expects inflation to reach 100,000 percent by the end of the
year. In response to the runaway inflation, Mugabe instituted
price controls, which has led to widespread shortages of necessities,
since shopkeepers can't afford to stock goods to sell at a loss.
Desperate Zimbabweans have been illegally fleeing to South Africa and
Botswana. South Africa has put in a triple fence topped with
barbed wire in response to the growing influx. The border fence
being built by Botswana is electric.
To visit Zim from Zam, we had to officially exit Zambia, getting our
passports stamped on the way out. I told the immigration official
that we were going to Zim for the day only and would return. We
hoped that our passports were properly stamped such that we wouldn't
have to pay the $100 visa fee that we'd gotten waived yesterday when we
reentered Zam later! As we left the Zambian border post, a guy
tried to sell us Zimbabwe dollars. What a ripoff at any
price. The Zim money isn't worth the paper it's printed on.
We left Zambia, walked across
Victoria Falls Bridge, and were surprised
that the border entry post to Zimbabwe was not immediately on the other
side. We kept on walking till we reached the border facility and
went in to get our visas. Zimbabwe doesn't do day visas, so we
had to buy visas for an entire year, US$30 each. Interestingly, I
noted a sign stating that the fee for Canadians was US$75.
Weird. It was a very nice, very official-looking stamp in
multiple colors with a hologram and everything, taking up an entire
page of my passport, but it still seemed pricy for just a few hours'
The entrance to Victoria Falls National Park is just outside the border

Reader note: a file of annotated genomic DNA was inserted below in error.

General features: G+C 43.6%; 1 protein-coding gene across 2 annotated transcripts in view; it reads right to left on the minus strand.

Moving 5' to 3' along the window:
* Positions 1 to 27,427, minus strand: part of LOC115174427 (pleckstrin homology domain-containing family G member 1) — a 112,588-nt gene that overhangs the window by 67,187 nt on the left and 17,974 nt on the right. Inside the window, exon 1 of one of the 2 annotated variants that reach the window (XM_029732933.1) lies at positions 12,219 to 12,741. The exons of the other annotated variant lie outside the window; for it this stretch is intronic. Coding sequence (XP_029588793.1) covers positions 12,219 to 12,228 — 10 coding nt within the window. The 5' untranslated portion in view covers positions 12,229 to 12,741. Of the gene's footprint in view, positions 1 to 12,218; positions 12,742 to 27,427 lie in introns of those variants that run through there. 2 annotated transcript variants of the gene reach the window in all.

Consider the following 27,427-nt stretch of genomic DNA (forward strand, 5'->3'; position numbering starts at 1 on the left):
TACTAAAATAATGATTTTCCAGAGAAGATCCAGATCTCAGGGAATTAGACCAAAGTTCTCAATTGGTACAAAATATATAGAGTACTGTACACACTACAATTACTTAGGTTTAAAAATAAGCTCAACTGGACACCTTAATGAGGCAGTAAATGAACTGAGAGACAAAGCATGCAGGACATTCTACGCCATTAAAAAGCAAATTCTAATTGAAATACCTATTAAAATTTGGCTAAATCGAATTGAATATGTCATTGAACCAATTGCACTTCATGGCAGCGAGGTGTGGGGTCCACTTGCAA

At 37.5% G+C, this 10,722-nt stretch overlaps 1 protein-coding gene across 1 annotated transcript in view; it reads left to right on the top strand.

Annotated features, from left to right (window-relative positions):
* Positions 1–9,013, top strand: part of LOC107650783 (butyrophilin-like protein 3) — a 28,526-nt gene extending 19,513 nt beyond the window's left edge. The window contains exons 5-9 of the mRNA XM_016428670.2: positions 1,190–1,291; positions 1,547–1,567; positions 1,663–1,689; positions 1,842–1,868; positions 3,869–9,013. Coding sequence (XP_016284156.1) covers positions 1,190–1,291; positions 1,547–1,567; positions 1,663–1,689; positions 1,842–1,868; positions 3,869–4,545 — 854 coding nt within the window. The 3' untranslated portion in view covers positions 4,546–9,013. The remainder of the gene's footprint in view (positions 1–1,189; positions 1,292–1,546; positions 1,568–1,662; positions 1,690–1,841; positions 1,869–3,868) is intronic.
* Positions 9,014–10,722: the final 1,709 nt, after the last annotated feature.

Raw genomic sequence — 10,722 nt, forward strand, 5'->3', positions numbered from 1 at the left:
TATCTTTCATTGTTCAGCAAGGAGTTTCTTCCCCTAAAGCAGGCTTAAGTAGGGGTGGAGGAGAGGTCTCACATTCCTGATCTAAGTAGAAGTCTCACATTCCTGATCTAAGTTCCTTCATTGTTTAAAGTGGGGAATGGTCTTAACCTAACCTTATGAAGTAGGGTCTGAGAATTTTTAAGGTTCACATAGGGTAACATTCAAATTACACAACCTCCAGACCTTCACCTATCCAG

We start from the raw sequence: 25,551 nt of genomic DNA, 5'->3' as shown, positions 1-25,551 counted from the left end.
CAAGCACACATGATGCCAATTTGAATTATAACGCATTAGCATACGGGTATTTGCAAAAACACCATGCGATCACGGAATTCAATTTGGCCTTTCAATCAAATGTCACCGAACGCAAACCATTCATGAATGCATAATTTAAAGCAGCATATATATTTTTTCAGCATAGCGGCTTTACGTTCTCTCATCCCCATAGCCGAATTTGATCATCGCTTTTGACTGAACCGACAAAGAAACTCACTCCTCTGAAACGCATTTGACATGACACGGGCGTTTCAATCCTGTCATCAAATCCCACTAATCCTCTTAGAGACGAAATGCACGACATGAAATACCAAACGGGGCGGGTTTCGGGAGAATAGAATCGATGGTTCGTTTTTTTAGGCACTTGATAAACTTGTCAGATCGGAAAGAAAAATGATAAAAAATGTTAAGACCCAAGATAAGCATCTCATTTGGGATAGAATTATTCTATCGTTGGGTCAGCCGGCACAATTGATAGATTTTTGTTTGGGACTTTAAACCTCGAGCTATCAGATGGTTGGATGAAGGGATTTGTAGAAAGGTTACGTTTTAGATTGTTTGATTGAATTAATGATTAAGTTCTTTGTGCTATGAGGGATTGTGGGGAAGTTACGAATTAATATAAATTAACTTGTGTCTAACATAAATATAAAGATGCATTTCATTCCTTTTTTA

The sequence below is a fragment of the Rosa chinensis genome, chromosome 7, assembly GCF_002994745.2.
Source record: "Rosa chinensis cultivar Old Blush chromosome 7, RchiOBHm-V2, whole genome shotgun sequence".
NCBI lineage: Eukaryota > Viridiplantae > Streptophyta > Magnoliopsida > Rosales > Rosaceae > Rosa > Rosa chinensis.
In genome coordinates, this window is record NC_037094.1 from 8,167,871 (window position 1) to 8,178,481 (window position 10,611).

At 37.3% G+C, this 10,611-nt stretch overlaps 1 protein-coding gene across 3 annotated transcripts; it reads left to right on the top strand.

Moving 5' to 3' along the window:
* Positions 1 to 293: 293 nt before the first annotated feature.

post. Entrance is US$20, payable in US dollars only. We
started at the western end of the park by the statue of good Dr.
Livingstone and worked our way east. The panoramas of the falls
from the Zimbabwe side were stunning. Even during dry season, we
could feel the mist from the falls and had to cover our cameras.
In wet season you wouldn't even be able to stand at many of the
viewpoints. Unlike on the Zam side of the falls, we had the Zim
park almost to ourselves.
Victoria Falls from the Zimbabwe side
From one of the viewpoints we
could see Livingstone Island across the
gorge in Zambia at the top of the falls. Livingstone Island is a
rock at the lip of the Victoria Falls that can be visited on a private
tour. During dry season, paying daredevils transfer by motorboat
to this private island, swim in the Devil's Pool right at the top of
the falls, and even hang over the falls' edge while someone holds their
legs to keep them from plummeting into the abyss. Those people
are nuts. I mean, what if, while you're hanging over the
side, the water surges even just a little bit?
Idiots on the edge of nothingness, Devil's
Still early afternoon when we
exited Victoria Falls National Park, we
decided to walk into the town of Victoria Falls, just about a kilometer
from the park. On our way we were accompanied once again by a man
trying to sell us something. He wanted to sell us two roughly
handcrafted stone hippos for $10. We really weren't interested
and we said so. He kept following us and kept lowering the price
until, finally, when he lowered the price to $2, we bought them and